As they approached the table, Entrapta impatiently picked up the pace, using her hair to carry her over. When she caught sight of the brown paper rectangles, Hordak could see the way her entire body - and seemingly her hair - deflated. "Ration bars? I already have those."

"I know you do," Hordak said, forcing his voice to remain neutral and not betray the strange giddiness making a home in his chest. He gestured to the pile of bars, noting with pleasure that Hoka also included a brown paper bag. It had been an additional task, not required as the bars were. He should have expected Hoka to be up to the challenge. "These bars are different. Open one."

Curiosity piqued once more, Entrapta picked up a bar and carefully unfolded the plain paper wrapping. For half a second Hordak fretted; he'd gotten a little eager upon seeing Hoka’s work had been delivered. Not a moment had been spared actually assessing the food. He did believe in Hoka's abilities, but Etherian's were seemingly prone to asinine mistakes. What if they came out wrong? What if Entrapta refused to eat them?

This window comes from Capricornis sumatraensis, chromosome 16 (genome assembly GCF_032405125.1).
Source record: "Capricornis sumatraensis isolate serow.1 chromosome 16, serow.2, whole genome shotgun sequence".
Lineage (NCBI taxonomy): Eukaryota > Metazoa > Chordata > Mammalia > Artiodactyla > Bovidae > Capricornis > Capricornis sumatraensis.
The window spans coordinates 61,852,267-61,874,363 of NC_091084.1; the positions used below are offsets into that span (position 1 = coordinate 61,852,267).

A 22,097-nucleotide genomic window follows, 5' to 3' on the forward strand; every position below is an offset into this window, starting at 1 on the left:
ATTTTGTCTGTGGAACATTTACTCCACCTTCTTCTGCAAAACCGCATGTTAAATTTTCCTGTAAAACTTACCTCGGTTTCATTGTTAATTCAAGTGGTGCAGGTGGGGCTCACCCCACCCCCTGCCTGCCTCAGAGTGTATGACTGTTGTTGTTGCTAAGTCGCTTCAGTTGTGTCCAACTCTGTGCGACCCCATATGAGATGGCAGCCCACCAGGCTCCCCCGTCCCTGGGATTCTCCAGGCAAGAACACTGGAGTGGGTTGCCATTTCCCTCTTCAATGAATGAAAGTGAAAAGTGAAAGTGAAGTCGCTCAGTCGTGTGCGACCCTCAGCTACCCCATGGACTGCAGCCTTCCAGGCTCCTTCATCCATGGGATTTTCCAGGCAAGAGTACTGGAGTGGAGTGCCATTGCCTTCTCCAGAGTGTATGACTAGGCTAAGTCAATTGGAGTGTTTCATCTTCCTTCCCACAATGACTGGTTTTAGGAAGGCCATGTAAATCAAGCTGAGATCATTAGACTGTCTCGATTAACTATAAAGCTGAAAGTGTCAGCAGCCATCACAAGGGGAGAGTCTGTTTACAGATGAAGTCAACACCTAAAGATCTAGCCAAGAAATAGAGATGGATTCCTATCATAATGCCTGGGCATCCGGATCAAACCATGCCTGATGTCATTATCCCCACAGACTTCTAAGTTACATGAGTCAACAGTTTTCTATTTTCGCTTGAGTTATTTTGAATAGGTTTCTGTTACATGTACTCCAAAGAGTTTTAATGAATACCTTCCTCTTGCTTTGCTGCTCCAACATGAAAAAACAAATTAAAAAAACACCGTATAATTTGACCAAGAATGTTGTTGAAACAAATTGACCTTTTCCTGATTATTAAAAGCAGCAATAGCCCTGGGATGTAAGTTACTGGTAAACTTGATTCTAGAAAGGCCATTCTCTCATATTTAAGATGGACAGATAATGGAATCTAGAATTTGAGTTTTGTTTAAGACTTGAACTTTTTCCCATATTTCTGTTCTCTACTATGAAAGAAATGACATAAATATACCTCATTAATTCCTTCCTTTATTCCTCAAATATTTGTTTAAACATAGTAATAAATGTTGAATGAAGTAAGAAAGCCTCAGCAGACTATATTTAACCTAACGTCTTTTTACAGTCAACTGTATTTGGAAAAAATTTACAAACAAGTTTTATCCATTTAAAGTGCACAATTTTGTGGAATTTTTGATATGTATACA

I'll make her eat them, Hordak told himself, trying to sound resolute. At this point, it was either these bars, or he waste time and resources sending a squad to go kidnap her former chefs.

When Entrapa fully opened the bag, she immediately gasped. "Wow! They are different; this one's pink!"

Indeed, it was pink. A warm, natural shade, reddish like a berry. The bar was slimmer than a traditional ration, and Entrapta let out a little cooing noise when she noticed the grooves cutting it into segments. "Can I break pieces off?"

"You should be able to."

Entrapta snapped off a segment of the bar and made one of her frightful noises, a loud eeeee! of delight that made Hordak's ears twitch. "It's so small and cute!!"

"Try one," Hordak prodded, hoping he didn't sound too eager. 

With a smile on her face, Entrapta popped her little bit of ration bar into her mouth, eyes closed. Hordak made sure he could see her expression. A deep, inexplicable surge of satisfaction came when her fuschia eyes burst open again. She made a gleeful sound in her mouth, dancing on her feet as she chewed and swallowed. 

"It's fizzy! It fizzes when it makes contact with my saliva! Oh my gosh, cute fizzy food!"